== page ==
The 2009 Butner study set a template for legislation and litigation around “sex offender” recidivism, leading people to assume that the rate of re-offense/recidivism is high – not only in absolute terms but even higher than the rate for other offenses. However, subsequent findings have debunked this.
“Tough on Sex Offenders” promises and actions rely on debunked data
Because of this erroneous assumption, candidates for election or re-election to public office have used pledges of being “tough on sex offenders who put our communities at risk” to garner votes. Unfortunately, few have dared to contradict this ‘received wisdom’ for fear of being soft on crime, particularly if it means being gentle on those accused of sexual offenses.
The fields of law enforcement, sociology, and psychology have a term for this: moral panic.
Moral Panic: A mass movement based on the false or exaggerated perception that some cultural behavior or group of people is dangerously deviant and threatens society’s values and interests. Moral panics are generally fuelled by media coverage of social issues.(Oxford English Dictionary)
It is easier and more convenient, politically, to pander to a public immersed in an environment of fear, especially when bolstering such fears with ignorance. Even the curious public will see that legislators and court cases refer to the original study and other outdated and disproven data in their efforts, thus legitimating and perpetuating the situation.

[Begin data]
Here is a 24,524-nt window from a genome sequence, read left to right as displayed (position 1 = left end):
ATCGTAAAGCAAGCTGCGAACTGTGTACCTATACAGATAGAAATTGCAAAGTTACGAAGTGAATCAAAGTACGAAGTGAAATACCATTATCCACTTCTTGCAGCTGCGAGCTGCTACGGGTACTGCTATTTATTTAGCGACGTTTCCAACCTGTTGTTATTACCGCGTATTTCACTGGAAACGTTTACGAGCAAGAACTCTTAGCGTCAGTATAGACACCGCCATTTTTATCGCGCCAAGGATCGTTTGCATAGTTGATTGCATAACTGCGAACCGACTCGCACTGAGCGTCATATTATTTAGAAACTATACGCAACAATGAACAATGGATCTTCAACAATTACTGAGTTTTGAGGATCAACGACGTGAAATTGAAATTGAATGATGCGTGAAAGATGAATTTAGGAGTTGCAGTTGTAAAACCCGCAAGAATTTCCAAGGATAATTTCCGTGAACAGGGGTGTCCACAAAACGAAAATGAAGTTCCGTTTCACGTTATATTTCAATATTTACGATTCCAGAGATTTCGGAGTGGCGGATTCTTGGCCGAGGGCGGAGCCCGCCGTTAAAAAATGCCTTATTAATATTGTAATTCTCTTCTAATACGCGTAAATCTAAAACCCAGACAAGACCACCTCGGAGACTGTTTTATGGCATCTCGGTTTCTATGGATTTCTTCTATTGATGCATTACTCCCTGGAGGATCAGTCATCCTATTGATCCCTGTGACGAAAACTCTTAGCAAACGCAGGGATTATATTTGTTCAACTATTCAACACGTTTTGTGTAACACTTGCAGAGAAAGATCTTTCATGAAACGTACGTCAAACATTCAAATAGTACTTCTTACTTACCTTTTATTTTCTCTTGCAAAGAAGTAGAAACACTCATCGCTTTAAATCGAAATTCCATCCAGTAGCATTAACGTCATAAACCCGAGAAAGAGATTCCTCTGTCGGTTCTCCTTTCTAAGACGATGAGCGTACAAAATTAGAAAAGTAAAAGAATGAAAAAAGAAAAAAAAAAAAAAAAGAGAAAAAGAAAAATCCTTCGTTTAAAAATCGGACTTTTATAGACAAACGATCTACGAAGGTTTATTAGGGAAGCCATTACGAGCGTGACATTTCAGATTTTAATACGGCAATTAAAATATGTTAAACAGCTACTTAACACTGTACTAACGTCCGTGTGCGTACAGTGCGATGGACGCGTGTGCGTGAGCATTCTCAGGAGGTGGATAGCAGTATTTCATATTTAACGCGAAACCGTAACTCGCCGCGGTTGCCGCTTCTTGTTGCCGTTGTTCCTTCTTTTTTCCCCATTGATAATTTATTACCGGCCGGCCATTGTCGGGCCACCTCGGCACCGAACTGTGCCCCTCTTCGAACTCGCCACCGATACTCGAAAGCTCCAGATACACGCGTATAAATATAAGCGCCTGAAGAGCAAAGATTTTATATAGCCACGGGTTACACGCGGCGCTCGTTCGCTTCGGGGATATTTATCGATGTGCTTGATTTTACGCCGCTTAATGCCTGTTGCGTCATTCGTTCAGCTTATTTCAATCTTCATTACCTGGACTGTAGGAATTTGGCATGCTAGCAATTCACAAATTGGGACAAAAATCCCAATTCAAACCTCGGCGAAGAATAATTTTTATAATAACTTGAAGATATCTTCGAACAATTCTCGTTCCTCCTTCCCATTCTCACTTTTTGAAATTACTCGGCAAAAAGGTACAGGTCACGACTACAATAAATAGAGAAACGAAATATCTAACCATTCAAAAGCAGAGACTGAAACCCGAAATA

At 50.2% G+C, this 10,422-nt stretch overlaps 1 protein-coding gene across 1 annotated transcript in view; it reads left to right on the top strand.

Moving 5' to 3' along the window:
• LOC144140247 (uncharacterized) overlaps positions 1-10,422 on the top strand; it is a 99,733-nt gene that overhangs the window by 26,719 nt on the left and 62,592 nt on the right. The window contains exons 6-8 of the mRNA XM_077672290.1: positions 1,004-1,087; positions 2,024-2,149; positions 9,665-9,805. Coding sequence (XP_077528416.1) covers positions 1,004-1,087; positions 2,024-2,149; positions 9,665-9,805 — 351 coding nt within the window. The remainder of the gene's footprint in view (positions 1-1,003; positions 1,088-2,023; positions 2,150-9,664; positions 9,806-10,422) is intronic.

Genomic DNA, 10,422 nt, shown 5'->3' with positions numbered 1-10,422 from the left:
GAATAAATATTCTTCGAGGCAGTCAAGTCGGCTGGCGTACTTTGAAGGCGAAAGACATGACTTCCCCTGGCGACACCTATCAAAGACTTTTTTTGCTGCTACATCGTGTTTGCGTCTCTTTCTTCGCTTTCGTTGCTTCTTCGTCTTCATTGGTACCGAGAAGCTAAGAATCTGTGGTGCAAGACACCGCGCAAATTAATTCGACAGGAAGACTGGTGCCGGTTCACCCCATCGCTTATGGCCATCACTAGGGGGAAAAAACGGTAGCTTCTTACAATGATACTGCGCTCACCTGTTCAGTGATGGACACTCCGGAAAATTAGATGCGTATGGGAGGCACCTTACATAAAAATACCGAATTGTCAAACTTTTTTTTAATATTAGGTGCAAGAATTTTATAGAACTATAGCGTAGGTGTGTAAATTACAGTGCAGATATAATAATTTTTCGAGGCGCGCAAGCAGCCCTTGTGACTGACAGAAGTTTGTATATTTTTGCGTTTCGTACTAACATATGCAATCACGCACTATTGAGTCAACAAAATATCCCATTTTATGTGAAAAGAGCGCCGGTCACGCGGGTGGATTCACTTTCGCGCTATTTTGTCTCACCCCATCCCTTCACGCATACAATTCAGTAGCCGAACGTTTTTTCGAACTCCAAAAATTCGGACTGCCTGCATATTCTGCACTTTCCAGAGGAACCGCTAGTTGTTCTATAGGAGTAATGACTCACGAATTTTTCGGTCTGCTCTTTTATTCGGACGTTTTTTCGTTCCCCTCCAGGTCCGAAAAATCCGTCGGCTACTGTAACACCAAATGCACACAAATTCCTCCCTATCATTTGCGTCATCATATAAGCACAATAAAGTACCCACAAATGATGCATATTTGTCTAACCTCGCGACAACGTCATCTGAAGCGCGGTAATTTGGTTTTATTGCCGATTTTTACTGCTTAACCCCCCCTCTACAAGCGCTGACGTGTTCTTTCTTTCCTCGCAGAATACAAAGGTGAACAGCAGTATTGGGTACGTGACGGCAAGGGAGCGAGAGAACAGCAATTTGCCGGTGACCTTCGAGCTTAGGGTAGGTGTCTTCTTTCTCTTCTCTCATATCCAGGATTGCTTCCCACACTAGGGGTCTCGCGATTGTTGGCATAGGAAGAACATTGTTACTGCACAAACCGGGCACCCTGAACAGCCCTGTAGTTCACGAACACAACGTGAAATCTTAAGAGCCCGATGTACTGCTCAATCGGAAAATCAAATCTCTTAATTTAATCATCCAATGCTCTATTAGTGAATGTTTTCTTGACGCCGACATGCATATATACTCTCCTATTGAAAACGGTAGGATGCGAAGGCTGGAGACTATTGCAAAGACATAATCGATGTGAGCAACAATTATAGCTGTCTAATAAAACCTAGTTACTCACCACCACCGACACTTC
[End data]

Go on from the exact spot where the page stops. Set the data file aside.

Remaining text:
Debunking the “Higher Risk of Reoffending” Myth
Fortunately, researchers, conscientious individuals, advocacy organizations, and occasionally the media have pushed back against this counterfactual stance.
The policies derived from it not only fail to prevent the crimes they purportedly are meant to but impose excessive punishments upon those on the registry, their families, and communities.
The most recent example of this comes from the Pennsylvania Department of Corrections, in a report released last month, PA DOC: Recidivism, which stated, “Property crime offenders have the highest recidivism rates. Sex offenders have the lowest recidivism rates”.
Calculating Recidivism includes unrelated crimes and technical violations.
According to the same report, The Pennsylvania Department of Corrections defines recidivism calculation as: “using the first re-arrest or re-incarceration after each release.” It includes technical violations (such as missing an appointment), committing a new crime while on parole, or reconviction of the same or a different crime. Therefore, rates would appear lower if one looked only at rearrest for the same crime category. Registry advocates frequently ignore this fact.
- Supporters of the Pennsylvania Megan’s Law List inaccurately state that people with sexual offenses have a higher rate of reoffending. Candidates for Public Office often use this statement to incite moral panic and increase their popularity amongst voters.
- The now debunked ‘2009 Butner cited as evidence for this. A 2022 report from the PA Department of Corrections shows that sex offenses are the lowest classification of crimes likely to re-offend.
- For all crimes, the calculation of recidivism includes reoffenses in the same category and other crimes plus technical violations (such as missing an appointment).
By Mike C.